A mouse is our narrator, and he promises us readers a quiet, orderly reading experience. The problem is that a word-eating whale shows up. And then the lights go out. And the poor little mouse is increasingly frantic as things in the book just get out of control.

11. Super Hair-O and the Barber of Doom

by Jon Rocco

Super Hair-O and the Barber of Doom

Get it HERE.

Rocco, the superhero of the book who shares the author’s surname, derives his superpowers from his red hair. The longer his hair gets, the more powerful he is – until one day, when a barber cuts it off and leaves Rocco powerless. The text is fun and the illustrations are sure to captivate a young audience.

12. My Name is Yoon

by Helen Recorvits and illustrated by Gabi Swiatkowska

My Name Is Yoon

Get it HERE.

Yoon, an immigrant girl from Korea, loves how her name looks in Korean characters, but it doesn’t look right in English. So she tries on different names in her new country to see if they fit any better. This is an important story about how it feels when you don’t feel like you fit in, and it’s great for teaching empathy.

13. Tuesdays at the Castle

by Jessica Day George

Tuesdays at the Castle

Get it HERE.

There are five books in the Tuesdays at the Castle series, and this one kicks them off. In it, magical Castle Glower adds onto itself every Tuesday, adding new rooms or turrets or secret passageways. Princess Celie loves the castle and takes the time each Tuesday to map its new additions, which comes in handy when the king and queen mysteriously disappear. This is a childhood fantasy that is pure, fun, and heartfelt, great for a read-aloud.

14. Abiyoyo

by Pete Seeger and illustrated by Michael Hays


Get it HERE.

This picture book is an adaptation of a South African lullaby and folk tale. In it, a boy who plays ukulele and his magician father are outcasts in their town until the giant Abiyoyo shows up. The father and son use their talents to save the townspeople and win their admiration. Given that it was written by Pete Seeger, it’s no surprise that the text is lyrical and lends itself to being read aloud.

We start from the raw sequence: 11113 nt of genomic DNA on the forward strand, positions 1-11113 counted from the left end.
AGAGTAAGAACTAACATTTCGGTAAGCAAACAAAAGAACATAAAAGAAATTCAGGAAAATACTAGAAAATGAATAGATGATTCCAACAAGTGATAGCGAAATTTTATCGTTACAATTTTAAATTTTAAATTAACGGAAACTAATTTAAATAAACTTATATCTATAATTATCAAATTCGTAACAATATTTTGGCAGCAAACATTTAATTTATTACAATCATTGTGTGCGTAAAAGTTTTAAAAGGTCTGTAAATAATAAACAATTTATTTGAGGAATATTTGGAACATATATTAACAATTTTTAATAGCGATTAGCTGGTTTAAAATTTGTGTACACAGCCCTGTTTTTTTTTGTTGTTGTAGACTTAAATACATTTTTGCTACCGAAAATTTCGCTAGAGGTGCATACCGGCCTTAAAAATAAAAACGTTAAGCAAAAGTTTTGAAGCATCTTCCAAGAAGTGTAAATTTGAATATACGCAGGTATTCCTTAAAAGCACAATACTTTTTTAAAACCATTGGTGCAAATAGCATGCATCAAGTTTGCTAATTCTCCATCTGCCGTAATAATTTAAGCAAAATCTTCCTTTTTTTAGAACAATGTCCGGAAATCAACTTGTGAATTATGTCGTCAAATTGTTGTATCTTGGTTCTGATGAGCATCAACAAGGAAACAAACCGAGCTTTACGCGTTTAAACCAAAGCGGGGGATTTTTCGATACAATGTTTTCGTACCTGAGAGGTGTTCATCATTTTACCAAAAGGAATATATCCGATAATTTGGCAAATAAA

15. Alexander and the Terrible, Horrible, No Good, Very Bad Day

by Judith Viorst

Alexander and the Terrible, Horrible, No Good, Very Bad Day

Get it HERE.

Alexander’s bad day is a classic among children’s literature. Poor Alexander has one of those days when nothing is going right, and he might as well move. The repetition of the “terrible, horrible, no good, very bad day” makes this book a beloved read aloud because young readers learn the phrase and repeat it right alongside the reader.

16. The Disgusting Sandwich

by Gareth Edwards and illustrated by Hannah Shaw

The Disgusting Sandwich

Get it HERE.

“I can’t eat it now, it’s disgusting!” is the refrain your audience will love to repeat as you read aloud this story about a bunch of animals who reject a boy’s dropped sandwich in the park. Eventually, a hungry badger ends up with the sandwich – careful readers will notice the badger in the background of each page.

17. Where the Sidewalk Ends

by Shel Silverstein

Where the Sidewalk Ends

Get it HERE.

Shel Silverstein’s poem collections are grade school classics for a reason. The poems in Where the Sidewalk Ends are irreverent and ridiculous but also masterful. Kid-friendly topics abound, including a kid who watches so much TV that he turns into a television set. They simply beg to be read out loud.

18. This Is Not My Hat

by Jon Klassen

This Is Not My Hat

Get it HERE.

In this short and funny picture book, a small fish has stolen the bowler hat of a much bigger fish, and he’s quite proud of his act of thievery. As the little fish swims on, bragging about his exploits, readers see the big fish swim into view, in pursuit of his hat. The little fish just never sees it coming, but the dramatic irony of this lends this book to a read aloud.

19. The Worst Princess

by Anna Kemp and illustrated by Sara Ogilive

The Worst Princess

Get it HERE.

Written in read-aloud friendly verse, Anna Kemp writes of a Princess Sue who must rescue herself after her prince proves himself to be…underwhelming. It’s an empowering story for young girls about taking charge of their own destiny, and it’s filled with a cast of fun characters that make this a delight to read out loud.

20. Rump: The (Fairly) True Tale of Rumpelstiltskin

by Liesl Shurtliff

Rump: The (Fairly) True Tale of Rumpelstiltskin

Get it HERE.

This fractured fairy tale is sure to be a hit with young audiences. In it, Rumpelstiltskin, or Rump, is a 12-year-old. He’s a bit of an outcast because his classmates make fun of his name. Rump finds out he has the ability to spin straw into gold, but it turns out his magic is dangerous.

21. The Chocolate Touch